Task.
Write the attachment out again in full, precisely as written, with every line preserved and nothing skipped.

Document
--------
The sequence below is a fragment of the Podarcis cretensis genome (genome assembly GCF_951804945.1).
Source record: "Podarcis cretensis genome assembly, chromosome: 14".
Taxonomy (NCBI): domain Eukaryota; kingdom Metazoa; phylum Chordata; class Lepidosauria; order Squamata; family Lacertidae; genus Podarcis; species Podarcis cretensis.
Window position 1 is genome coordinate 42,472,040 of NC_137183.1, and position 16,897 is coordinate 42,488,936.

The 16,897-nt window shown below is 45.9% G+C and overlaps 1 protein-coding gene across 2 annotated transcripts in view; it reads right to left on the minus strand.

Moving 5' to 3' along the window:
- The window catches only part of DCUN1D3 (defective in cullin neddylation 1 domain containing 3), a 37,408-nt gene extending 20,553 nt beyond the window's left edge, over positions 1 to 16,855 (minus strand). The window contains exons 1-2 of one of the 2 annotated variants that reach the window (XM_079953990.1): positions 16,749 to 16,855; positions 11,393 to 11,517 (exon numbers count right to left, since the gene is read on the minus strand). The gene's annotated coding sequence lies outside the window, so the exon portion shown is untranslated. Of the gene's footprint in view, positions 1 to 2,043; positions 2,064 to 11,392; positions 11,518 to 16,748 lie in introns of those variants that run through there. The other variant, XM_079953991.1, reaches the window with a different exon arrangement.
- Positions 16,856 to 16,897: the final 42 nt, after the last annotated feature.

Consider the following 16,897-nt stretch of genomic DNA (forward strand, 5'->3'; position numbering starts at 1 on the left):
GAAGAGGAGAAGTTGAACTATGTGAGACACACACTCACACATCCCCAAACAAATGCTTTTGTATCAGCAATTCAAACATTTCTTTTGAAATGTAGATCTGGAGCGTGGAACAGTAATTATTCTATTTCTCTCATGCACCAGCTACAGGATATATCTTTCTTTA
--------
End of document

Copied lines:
The sequence below is a fragment of the Podarcis cretensis genome (genome assembly GCF_951804945.1).
Source record: "Podarcis cretensis genome assembly, chromosome: 14".
Taxonomy (NCBI): domain Eukaryota; kingdom Metazoa; phylum Chordata; class Lepidosauria; order Squamata; family Lacertidae; genus Podarcis; species Podarcis cretensis.
Window position 1 is genome coordinate 42,472,040 of NC_137183.1, and position 16,897 is coordinate 42,488,936.

The 16,897-nt window shown below is 45.9% G+C and overlaps 1 protein-coding gene across 2 annotated transcripts in view; it reads right to left on the minus strand.

Moving 5' to 3' along the window:
- The window catches only part of DCUN1D3 (defective in cullin neddylation 1 domain containing 3), a 37,408-nt gene extending 20,553 nt beyond the window's left edge, over positions 1 to 16,855 (minus strand). The window contains exons 1-2 of one of the 2 annotated variants that reach the window (XM_079953990.1): positions 16,749 to 16,855; positions 11,393 to 11,517 (exon numbers count right to left, since the gene is read on the minus strand). The gene's annotated coding sequence lies outside the window, so the exon portion shown is untranslated. Of the gene's footprint in view, positions 1 to 2,043; positions 2,064 to 11,392; positions 11,518 to 16,748 lie in introns of those variants that run through there. The other variant, XM_079953991.1, reaches the window with a different exon arrangement.
- Positions 16,856 to 16,897: the final 42 nt, after the last annotated feature.

Consider the following 16,897-nt stretch of genomic DNA (forward strand, 5'->3'; position numbering starts at 1 on the left):
GAAGAGGAGAAGTTGAACTATGTGAGACACACACTCACACATCCCCAAACAAATGCTTTTGTATCAGCAATTCAAACATTTCTTTTGAAATGTAGATCTGGAGCGTGGAACAGTAATTATTCTATTTCTCTCATGCACCAGCTACAGGATATATCTTTCTTTA